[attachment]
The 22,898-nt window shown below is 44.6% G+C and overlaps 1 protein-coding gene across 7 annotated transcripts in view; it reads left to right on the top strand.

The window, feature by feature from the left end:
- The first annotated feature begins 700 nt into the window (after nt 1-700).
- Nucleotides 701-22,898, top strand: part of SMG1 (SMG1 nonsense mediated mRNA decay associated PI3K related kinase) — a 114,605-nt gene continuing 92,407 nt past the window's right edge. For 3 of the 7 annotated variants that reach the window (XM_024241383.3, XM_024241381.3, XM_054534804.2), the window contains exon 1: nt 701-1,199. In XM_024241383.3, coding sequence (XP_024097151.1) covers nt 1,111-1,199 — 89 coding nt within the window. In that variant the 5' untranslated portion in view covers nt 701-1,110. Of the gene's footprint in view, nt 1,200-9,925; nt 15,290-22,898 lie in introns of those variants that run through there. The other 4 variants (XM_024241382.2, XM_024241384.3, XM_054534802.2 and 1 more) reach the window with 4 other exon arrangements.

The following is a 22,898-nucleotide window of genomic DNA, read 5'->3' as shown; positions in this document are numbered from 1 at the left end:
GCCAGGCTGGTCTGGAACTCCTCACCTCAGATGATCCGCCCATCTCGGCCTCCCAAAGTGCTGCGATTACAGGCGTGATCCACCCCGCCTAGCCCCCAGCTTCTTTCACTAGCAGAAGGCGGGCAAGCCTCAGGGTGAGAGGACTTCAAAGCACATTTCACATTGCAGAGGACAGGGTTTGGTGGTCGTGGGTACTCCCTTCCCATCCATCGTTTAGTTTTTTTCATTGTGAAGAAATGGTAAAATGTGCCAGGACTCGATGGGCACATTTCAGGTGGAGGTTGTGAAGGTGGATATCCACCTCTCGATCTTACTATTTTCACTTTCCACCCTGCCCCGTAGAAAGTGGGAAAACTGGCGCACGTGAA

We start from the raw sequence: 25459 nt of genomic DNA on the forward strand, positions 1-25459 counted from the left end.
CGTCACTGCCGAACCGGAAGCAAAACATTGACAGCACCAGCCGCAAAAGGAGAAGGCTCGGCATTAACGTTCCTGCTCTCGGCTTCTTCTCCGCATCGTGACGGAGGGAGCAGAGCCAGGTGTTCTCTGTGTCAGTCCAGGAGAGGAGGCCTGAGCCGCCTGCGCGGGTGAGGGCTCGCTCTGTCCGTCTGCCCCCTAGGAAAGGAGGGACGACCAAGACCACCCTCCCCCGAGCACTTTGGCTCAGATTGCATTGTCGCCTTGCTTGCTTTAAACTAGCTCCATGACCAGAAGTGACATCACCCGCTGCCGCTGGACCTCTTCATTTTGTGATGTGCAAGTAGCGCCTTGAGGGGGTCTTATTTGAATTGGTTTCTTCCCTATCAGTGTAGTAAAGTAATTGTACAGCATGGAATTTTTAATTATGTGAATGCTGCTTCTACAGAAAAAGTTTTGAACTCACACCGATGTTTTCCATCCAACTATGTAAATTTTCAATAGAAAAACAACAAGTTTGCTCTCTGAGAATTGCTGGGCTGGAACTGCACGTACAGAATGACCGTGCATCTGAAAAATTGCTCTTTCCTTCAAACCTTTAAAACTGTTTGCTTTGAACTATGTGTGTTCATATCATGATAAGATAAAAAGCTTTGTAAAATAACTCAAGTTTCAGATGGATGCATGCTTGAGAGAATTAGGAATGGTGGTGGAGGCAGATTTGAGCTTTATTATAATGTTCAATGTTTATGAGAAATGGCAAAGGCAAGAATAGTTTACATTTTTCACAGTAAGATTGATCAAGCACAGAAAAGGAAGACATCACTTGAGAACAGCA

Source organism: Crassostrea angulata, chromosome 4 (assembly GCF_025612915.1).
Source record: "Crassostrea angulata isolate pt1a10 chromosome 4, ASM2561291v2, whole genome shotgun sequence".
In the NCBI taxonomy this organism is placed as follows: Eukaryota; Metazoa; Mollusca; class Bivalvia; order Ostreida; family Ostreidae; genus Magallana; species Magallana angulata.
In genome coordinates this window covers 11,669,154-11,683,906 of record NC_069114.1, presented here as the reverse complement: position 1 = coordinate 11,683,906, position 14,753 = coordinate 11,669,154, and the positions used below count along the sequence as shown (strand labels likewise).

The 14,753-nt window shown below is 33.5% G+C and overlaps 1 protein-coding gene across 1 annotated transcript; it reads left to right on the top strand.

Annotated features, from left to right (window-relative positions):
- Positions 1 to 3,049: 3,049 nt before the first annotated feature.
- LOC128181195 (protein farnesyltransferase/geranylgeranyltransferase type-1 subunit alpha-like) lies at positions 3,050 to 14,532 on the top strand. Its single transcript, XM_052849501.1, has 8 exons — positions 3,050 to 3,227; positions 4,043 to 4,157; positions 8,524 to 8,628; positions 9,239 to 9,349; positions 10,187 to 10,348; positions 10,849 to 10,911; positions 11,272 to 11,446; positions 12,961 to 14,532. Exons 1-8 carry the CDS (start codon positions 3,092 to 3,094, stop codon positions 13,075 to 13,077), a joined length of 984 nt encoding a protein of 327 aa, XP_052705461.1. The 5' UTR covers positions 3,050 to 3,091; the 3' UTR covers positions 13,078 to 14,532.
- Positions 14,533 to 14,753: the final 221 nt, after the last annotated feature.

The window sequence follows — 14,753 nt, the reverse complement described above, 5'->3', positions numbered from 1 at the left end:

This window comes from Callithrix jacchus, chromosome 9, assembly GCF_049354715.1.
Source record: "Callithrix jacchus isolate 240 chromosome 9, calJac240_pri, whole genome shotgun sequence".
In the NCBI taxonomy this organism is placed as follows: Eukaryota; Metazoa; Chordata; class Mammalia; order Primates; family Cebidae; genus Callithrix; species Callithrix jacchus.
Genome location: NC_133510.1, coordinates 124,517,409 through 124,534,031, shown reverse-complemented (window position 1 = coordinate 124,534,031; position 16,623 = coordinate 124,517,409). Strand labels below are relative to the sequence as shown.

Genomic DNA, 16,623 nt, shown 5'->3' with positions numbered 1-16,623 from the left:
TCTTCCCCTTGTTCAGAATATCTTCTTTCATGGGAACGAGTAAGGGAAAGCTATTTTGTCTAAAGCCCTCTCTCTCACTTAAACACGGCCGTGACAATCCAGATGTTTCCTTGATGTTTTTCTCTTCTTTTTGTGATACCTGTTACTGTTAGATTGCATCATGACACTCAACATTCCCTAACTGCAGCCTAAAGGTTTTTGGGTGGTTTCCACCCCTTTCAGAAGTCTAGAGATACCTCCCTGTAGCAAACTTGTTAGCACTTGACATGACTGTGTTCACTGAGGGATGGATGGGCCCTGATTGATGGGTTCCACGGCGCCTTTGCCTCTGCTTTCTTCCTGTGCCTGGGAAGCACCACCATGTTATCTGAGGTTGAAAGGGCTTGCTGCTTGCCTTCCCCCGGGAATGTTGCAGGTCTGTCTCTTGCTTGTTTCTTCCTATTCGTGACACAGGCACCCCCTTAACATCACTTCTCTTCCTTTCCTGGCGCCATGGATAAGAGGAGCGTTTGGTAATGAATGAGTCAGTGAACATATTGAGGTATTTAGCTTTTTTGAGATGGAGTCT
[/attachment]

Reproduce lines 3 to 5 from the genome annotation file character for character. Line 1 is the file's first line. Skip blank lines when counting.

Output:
- The first annotated feature begins 700 nt into the window (after nt 1-700).
- Nucleotides 701-22,898, top strand: part of SMG1 (SMG1 nonsense mediated mRNA decay associated PI3K related kinase) — a 114,605-nt gene continuing 92,407 nt past the window's right edge. For 3 of the 7 annotated variants that reach the window (XM_024241383.3, XM_024241381.3, XM_054534804.2), the window contains exon 1: nt 701-1,199. In XM_024241383.3, coding sequence (XP_024097151.1) covers nt 1,111-1,199 — 89 coding nt within the window. In that variant the 5' untranslated portion in view covers nt 701-1,110. Of the gene's footprint in view, nt 1,200-9,925; nt 15,290-22,898 lie in introns of those variants that run through there. The other 4 variants (XM_024241382.2, XM_024241384.3, XM_054534802.2 and 1 more) reach the window with 4 other exon arrangements.

The following is a 22,898-nucleotide window of genomic DNA, read 5'->3' as shown; positions in this document are numbered from 1 at the left end: